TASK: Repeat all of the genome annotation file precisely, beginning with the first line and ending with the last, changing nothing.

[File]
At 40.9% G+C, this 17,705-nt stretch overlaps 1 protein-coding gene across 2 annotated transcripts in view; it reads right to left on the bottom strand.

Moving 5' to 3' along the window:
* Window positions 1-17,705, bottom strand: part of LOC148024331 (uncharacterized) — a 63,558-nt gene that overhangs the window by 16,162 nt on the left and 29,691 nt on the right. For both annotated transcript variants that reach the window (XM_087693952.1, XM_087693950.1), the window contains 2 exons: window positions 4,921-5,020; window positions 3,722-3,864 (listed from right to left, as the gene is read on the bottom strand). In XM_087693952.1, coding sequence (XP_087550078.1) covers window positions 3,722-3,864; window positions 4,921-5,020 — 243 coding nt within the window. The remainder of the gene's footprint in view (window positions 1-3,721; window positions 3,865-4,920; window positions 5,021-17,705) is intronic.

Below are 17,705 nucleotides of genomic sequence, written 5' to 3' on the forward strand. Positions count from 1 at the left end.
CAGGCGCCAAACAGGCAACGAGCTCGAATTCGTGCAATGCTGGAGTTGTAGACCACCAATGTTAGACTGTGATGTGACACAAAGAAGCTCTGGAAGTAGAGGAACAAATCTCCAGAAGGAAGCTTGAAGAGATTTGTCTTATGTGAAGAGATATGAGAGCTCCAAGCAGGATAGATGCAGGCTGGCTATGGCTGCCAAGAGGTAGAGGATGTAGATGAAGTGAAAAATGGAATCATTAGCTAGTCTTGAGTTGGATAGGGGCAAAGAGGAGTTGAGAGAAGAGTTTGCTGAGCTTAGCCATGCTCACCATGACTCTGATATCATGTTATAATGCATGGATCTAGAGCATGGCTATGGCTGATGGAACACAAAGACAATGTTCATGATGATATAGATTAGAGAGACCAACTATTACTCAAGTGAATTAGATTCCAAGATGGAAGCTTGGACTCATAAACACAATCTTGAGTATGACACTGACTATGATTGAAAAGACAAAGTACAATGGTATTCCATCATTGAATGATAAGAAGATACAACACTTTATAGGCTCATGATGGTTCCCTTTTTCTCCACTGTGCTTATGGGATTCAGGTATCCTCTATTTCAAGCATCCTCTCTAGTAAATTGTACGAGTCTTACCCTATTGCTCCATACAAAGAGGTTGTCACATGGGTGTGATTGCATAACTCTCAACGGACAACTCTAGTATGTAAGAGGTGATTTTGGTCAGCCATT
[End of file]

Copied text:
At 40.9% G+C, this 17,705-nt stretch overlaps 1 protein-coding gene across 2 annotated transcripts in view; it reads right to left on the bottom strand.

Moving 5' to 3' along the window:
* Window positions 1-17,705, bottom strand: part of LOC148024331 (uncharacterized) — a 63,558-nt gene that overhangs the window by 16,162 nt on the left and 29,691 nt on the right. For both annotated transcript variants that reach the window (XM_087693952.1, XM_087693950.1), the window contains 2 exons: window positions 4,921-5,020; window positions 3,722-3,864 (listed from right to left, as the gene is read on the bottom strand). In XM_087693952.1, coding sequence (XP_087550078.1) covers window positions 3,722-3,864; window positions 4,921-5,020 — 243 coding nt within the window. The remainder of the gene's footprint in view (window positions 1-3,721; window positions 3,865-4,920; window positions 5,021-17,705) is intronic.

Below are 17,705 nucleotides of genomic sequence, written 5' to 3' on the forward strand. Positions count from 1 at the left end.
CAGGCGCCAAACAGGCAACGAGCTCGAATTCGTGCAATGCTGGAGTTGTAGACCACCAATGTTAGACTGTGATGTGACACAAAGAAGCTCTGGAAGTAGAGGAACAAATCTCCAGAAGGAAGCTTGAAGAGATTTGTCTTATGTGAAGAGATATGAGAGCTCCAAGCAGGATAGATGCAGGCTGGCTATGGCTGCCAAGAGGTAGAGGATGTAGATGAAGTGAAAAATGGAATCATTAGCTAGTCTTGAGTTGGATAGGGGCAAAGAGGAGTTGAGAGAAGAGTTTGCTGAGCTTAGCCATGCTCACCATGACTCTGATATCATGTTATAATGCATGGATCTAGAGCATGGCTATGGCTGATGGAACACAAAGACAATGTTCATGATGATATAGATTAGAGAGACCAACTATTACTCAAGTGAATTAGATTCCAAGATGGAAGCTTGGACTCATAAACACAATCTTGAGTATGACACTGACTATGATTGAAAAGACAAAGTACAATGGTATTCCATCATTGAATGATAAGAAGATACAACACTTTATAGGCTCATGATGGTTCCCTTTTTCTCCACTGTGCTTATGGGATTCAGGTATCCTCTATTTCAAGCATCCTCTCTAGTAAATTGTACGAGTCTTACCCTATTGCTCCATACAAAGAGGTTGTCACATGGGTGTGATTGCATAACTCTCAACGGACAACTCTAGTATGTAAGAGGTGATTTTGGTCAGCCATT